All these legal requirements concerning the condition of your car must be approved before it can be registered or driven on the road.
Secondly, you have to Provide the Driver Valuation and Licensing Agency with the following documents:
- Form V 627/1, also known as the Built Up Vehicle Inspection Report form and the V 55-5 form for registering used vehicles (and applying for their first vehicle tax payment).
- The Vehicle Type Approval Number (passenger vehicles are classed under category M type approval).
This will be provided once your vehicle has been inspected under the Individual Vehicle Approval Scheme. You can apply for type approval by filling out this form and by paying the application fee of £450 through check or postal order in the name of the Driver and Vehicle Standards Agency.
At the end attach your completed form to the Technical Application System online at https://www.gov.uk/apply-vehicle-approval. The Driver Vehicle Standards Agency will get back to you within 20 working days of receiving your completed application and communicate a schedule for the inspection of your vehicle.
The DVSA will issue you an Individual Approval Certificate (IAC) once your vehicle clears the inspection.
- You will need to provide the original vehicle registration certificate which was issued by the DVLA for the vehicle that has been reconstructed.
- Snapshots of the reconstructed vehicle, which would be used to classify its current type.
- You will also need to show the original receipts for spare parts used to construct the rebuilt vehicle.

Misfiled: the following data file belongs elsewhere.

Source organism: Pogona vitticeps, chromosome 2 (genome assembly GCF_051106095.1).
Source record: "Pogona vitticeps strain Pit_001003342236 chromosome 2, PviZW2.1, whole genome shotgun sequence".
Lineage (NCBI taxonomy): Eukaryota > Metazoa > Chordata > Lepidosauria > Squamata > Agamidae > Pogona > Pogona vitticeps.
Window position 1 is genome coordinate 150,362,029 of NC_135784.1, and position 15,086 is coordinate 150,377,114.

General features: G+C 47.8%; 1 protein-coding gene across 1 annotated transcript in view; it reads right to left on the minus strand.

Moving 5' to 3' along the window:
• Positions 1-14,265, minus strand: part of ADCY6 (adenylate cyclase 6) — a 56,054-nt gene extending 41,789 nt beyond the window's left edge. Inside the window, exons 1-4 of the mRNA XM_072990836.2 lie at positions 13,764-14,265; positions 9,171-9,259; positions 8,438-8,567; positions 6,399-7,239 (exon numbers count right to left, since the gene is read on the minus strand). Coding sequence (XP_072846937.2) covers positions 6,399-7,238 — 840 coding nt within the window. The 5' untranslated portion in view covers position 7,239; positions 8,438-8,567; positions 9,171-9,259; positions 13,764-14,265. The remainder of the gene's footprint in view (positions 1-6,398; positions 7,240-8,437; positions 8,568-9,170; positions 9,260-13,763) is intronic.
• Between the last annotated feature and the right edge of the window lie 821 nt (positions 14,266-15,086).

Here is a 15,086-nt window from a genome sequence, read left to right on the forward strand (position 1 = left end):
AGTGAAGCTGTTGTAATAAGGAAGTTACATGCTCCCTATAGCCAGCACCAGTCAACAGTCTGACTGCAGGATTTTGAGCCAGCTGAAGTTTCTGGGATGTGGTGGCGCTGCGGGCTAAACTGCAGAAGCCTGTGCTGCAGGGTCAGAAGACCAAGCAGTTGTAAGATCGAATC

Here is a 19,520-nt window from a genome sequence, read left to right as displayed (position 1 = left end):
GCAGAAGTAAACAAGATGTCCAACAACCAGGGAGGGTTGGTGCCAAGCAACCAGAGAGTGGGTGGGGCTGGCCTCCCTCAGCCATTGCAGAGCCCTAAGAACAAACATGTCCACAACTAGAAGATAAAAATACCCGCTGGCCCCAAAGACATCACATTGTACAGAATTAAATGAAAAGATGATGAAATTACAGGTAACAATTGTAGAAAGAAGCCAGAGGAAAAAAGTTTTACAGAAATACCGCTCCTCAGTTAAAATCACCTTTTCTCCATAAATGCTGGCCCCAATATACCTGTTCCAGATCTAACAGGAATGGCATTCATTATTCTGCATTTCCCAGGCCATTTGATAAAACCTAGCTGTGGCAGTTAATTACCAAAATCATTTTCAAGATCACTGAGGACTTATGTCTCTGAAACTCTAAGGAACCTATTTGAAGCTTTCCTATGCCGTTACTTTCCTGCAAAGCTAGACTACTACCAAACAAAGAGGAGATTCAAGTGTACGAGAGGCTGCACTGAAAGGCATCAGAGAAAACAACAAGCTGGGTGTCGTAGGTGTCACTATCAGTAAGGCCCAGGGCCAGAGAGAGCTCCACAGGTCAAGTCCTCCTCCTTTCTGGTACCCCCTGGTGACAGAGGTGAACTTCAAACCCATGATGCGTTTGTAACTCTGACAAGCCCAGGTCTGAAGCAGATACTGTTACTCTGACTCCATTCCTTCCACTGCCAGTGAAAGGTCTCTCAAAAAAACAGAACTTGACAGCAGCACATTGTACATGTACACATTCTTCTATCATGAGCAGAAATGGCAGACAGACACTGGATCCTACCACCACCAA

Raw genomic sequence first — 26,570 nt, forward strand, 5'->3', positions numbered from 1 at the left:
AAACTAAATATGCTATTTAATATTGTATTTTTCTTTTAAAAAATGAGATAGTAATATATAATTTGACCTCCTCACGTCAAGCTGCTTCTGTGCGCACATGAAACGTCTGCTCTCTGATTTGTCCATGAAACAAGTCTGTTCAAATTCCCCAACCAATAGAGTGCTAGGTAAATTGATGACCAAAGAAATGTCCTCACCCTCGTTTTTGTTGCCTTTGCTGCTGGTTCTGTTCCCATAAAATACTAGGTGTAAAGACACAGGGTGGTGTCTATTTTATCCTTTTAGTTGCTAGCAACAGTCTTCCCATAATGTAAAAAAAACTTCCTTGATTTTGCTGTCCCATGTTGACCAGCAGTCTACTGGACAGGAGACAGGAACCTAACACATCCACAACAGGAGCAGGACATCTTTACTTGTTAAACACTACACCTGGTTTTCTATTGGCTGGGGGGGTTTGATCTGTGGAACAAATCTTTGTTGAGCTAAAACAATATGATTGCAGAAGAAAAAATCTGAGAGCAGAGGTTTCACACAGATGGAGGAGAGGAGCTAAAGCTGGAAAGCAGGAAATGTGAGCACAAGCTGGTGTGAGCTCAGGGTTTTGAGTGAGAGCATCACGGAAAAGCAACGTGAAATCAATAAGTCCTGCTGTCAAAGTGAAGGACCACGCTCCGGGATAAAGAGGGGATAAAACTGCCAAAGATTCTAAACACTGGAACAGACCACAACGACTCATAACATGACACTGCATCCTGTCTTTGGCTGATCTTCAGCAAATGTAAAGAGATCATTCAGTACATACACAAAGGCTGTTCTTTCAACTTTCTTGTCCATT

Copies of documents that need to be attached with your application include:
- Your photocard driving license
- Proof of successful vehicle approval, which is usually an Individual Approval Certificate
- Any documents in your possession relating to the vehicle
- A Certificate of Motor Insurance (under the Motor Vehicles Regulations Act 1972)
You will also need to include 2 more things in your application for registering a rebuilt vehicle. These are the first payment of your new (rebuilt) vehicle tax and a £55 registration fee, both of which are also included in the V 55-5 form.
This information must be forwarded to the Driver Vehicle and Licensing Agency at the following address:
K and R
Under What Conditions Can A Rebuilt Vehicle be allowed to keep its original registration number?
A rebuilt vehicle can be allowed to keep its original registration number if you are able to provide the DVLA with the following verifications (about the reconstruction of your vehicle):
- You have reused the original (unaltered) chassis in your reconstruction
- You are using a brand new chassis (or a chassis and body combination) for reconstructing the vehicle but it has the same specifications as the original one.
- You also need to include 2 main components of the vehicle that was rebuilt which can be the suspension, engine, car transmission system, axles, and steering gear assembly
You might also want to consider applying for a Q registration number if you don’t qualify to keep the vehicle’s original registration number.